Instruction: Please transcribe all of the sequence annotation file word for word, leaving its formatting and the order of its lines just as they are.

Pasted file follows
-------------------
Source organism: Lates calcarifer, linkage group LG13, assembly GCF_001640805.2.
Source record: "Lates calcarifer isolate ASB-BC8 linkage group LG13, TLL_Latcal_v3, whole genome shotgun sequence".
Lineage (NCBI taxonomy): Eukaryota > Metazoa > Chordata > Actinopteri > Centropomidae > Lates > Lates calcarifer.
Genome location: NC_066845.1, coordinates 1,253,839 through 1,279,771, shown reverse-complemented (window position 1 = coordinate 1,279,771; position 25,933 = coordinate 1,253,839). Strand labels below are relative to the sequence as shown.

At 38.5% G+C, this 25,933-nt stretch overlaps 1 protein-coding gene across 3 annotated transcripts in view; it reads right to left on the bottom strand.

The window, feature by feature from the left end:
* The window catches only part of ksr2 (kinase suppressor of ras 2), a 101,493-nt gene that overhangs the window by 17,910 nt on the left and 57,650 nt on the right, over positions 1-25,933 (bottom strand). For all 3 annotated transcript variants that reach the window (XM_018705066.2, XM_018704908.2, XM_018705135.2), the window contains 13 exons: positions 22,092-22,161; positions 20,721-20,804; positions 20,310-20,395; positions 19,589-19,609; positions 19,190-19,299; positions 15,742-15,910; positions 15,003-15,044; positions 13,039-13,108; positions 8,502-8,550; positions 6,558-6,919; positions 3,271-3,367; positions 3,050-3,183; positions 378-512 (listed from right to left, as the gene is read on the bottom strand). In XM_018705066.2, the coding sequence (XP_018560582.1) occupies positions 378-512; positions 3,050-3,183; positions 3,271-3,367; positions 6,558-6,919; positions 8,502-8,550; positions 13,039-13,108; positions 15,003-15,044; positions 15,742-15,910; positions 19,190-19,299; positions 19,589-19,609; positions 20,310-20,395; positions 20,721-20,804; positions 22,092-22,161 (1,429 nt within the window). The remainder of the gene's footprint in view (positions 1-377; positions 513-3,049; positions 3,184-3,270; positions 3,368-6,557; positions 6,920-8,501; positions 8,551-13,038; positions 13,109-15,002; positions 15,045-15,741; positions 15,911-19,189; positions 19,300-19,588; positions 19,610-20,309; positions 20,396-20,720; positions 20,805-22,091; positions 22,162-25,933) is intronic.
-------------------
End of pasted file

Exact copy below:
Source organism: Lates calcarifer, linkage group LG13, assembly GCF_001640805.2.
Source record: "Lates calcarifer isolate ASB-BC8 linkage group LG13, TLL_Latcal_v3, whole genome shotgun sequence".
Lineage (NCBI taxonomy): Eukaryota > Metazoa > Chordata > Actinopteri > Centropomidae > Lates > Lates calcarifer.
Genome location: NC_066845.1, coordinates 1,253,839 through 1,279,771, shown reverse-complemented (window position 1 = coordinate 1,279,771; position 25,933 = coordinate 1,253,839). Strand labels below are relative to the sequence as shown.

At 38.5% G+C, this 25,933-nt stretch overlaps 1 protein-coding gene across 3 annotated transcripts in view; it reads right to left on the bottom strand.

The window, feature by feature from the left end:
* The window catches only part of ksr2 (kinase suppressor of ras 2), a 101,493-nt gene that overhangs the window by 17,910 nt on the left and 57,650 nt on the right, over positions 1-25,933 (bottom strand). For all 3 annotated transcript variants that reach the window (XM_018705066.2, XM_018704908.2, XM_018705135.2), the window contains 13 exons: positions 22,092-22,161; positions 20,721-20,804; positions 20,310-20,395; positions 19,589-19,609; positions 19,190-19,299; positions 15,742-15,910; positions 15,003-15,044; positions 13,039-13,108; positions 8,502-8,550; positions 6,558-6,919; positions 3,271-3,367; positions 3,050-3,183; positions 378-512 (listed from right to left, as the gene is read on the bottom strand). In XM_018705066.2, the coding sequence (XP_018560582.1) occupies positions 378-512; positions 3,050-3,183; positions 3,271-3,367; positions 6,558-6,919; positions 8,502-8,550; positions 13,039-13,108; positions 15,003-15,044; positions 15,742-15,910; positions 19,190-19,299; positions 19,589-19,609; positions 20,310-20,395; positions 20,721-20,804; positions 22,092-22,161 (1,429 nt within the window). The remainder of the gene's footprint in view (positions 1-377; positions 513-3,049; positions 3,184-3,270; positions 3,368-6,557; positions 6,920-8,501; positions 8,551-13,038; positions 13,109-15,002; positions 15,045-15,741; positions 15,911-19,189; positions 19,300-19,588; positions 19,610-20,309; positions 20,396-20,720; positions 20,805-22,091; positions 22,162-25,933) is intronic.